Tuesday, April 19, 2016


Today's pairing is a lovely earring and a bottle cap.  I've got mine on a rainy deck slat.  Lee's also got hers on a woody backdrop, so we're extra twinny today!  

Since we're talking about it, can I just mention another plus of #TwinTuesday, besides the well-documented brain benefits of novelty that I listed last week? It's the nurturing of a creative partnership. I've had many creative partners, including Lee. We haven't just done this quirky blog project together, either - we've done official research studies like this one.

I'll be honest and admit that one reason I collect creative partners is because of my high inclusion needs.  I'll basically follow you into the bathroom if you'll let me, just so we can keep talking and I can feel like I'm your friend. Sometimes, if you don't start strategically avoiding me, our conversation leads to a project or lesson idea we can collaborate on together.

"Cool," I'll say.  "Can I do that with you?"


"Do you have any interest in working on this with me?"

Sometimes people actually say yes, and in those cases, I almost always end up doing something better than I could have done on my own.  So my list today is action items to nurture a creative partnership.  I don't know if these will work for all fields (tell me!), but they've worked in teaching and writing so far.
  • Cultivate a Yes Response. If someone asks me to do something with them, I really just try to say yes.  There's a caveat - I don't say yes if I know for sure the idea doesn't interest me.  Like, say, "Will you work with me on revamping after-school detention?"  That's going to be a big fat no.  First, it doesn't inspire curiosity in me, and second, I don't even believe in detention.  But, even if I'm just marginally interested or curious about an idea, I'll go with a yes!  Or, at least a, "Tell me more about what you're thinking." I'll especially go with yes if there's an idea of how to do something differently than I've done the same thing before.  Why not at least try the different way?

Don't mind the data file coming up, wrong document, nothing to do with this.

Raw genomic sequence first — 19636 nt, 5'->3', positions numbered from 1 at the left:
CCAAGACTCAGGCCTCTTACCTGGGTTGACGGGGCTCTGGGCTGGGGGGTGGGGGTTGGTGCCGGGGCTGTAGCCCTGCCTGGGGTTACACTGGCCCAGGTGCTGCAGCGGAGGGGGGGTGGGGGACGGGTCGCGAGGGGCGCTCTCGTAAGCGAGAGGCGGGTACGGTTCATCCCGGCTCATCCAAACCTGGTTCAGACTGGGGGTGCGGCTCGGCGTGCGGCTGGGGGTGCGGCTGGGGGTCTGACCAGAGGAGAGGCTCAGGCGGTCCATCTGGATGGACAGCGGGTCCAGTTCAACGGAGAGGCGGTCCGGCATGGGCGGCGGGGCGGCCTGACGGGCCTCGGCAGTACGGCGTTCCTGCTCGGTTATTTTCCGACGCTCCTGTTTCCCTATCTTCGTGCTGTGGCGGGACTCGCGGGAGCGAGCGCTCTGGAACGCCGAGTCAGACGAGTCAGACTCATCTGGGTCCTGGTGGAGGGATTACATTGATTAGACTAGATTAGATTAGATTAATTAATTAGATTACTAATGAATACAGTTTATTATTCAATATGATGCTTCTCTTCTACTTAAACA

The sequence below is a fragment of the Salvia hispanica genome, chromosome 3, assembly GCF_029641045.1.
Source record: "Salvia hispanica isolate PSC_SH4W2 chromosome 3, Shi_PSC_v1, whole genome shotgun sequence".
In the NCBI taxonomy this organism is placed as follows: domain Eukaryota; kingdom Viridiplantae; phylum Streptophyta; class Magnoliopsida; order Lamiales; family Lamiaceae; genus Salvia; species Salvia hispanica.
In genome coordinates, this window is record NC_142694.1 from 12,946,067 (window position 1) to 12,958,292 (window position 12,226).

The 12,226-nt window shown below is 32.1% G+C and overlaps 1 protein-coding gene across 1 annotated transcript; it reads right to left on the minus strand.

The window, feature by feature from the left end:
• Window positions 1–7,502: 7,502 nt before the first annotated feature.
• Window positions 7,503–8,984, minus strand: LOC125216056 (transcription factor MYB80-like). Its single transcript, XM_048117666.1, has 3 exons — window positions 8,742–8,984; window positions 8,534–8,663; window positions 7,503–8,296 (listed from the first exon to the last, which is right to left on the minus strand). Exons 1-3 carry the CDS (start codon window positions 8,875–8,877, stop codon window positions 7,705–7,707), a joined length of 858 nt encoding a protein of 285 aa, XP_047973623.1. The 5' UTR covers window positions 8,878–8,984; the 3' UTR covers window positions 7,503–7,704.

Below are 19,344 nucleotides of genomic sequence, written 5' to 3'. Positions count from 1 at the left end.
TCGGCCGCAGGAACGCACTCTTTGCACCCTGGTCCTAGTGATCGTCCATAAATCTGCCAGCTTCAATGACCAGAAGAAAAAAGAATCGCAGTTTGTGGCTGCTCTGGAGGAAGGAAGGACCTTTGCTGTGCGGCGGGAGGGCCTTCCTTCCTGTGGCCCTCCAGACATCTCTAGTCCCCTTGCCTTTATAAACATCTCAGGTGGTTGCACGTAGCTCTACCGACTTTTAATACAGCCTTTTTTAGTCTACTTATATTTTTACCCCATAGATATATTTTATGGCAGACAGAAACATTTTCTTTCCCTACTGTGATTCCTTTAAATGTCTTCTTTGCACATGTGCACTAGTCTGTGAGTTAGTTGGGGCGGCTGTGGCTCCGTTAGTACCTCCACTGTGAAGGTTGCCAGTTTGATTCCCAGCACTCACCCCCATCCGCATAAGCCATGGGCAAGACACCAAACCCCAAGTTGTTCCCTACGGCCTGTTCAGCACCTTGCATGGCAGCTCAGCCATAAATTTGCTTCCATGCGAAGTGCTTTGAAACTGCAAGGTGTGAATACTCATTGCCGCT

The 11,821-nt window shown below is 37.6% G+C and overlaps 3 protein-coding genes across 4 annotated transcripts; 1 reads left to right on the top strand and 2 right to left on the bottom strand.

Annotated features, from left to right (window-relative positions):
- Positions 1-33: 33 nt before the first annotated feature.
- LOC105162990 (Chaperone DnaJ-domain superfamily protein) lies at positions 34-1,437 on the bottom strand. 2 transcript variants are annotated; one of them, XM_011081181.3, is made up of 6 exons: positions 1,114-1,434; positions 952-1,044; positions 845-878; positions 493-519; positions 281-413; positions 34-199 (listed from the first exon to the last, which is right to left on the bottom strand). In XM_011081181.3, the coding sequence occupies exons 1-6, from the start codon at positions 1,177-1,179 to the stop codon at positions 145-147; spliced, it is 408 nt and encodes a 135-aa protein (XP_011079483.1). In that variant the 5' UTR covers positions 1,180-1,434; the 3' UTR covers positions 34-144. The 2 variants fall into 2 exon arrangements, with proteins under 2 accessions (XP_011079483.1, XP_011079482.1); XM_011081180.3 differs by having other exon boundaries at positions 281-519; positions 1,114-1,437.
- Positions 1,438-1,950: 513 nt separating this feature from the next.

• Teach with the Door Open. Depending on whether or not you're a teacher, I might be speaking metaphorically here.  In teaching, people have a tendency to shut their doors and just be in their spaces with their kids.  I try not to do this all the time. Instead, let cool people see your work, and sometimes those people will want to join you in it.  Full disclosure: this can backfire and those interlopers can be mean and/or obnoxious about your work.  Most often, though, that's not what happens.
  • Ask.  I snagged my writing partner by asking what she was working on and whether we could get a coffee.  The coffee ended with her saying, "How can we help each other?"  And now we help each other.  I can't believe it!
And that's #TwinTuesday.  Do we see the value added?  I think we do.

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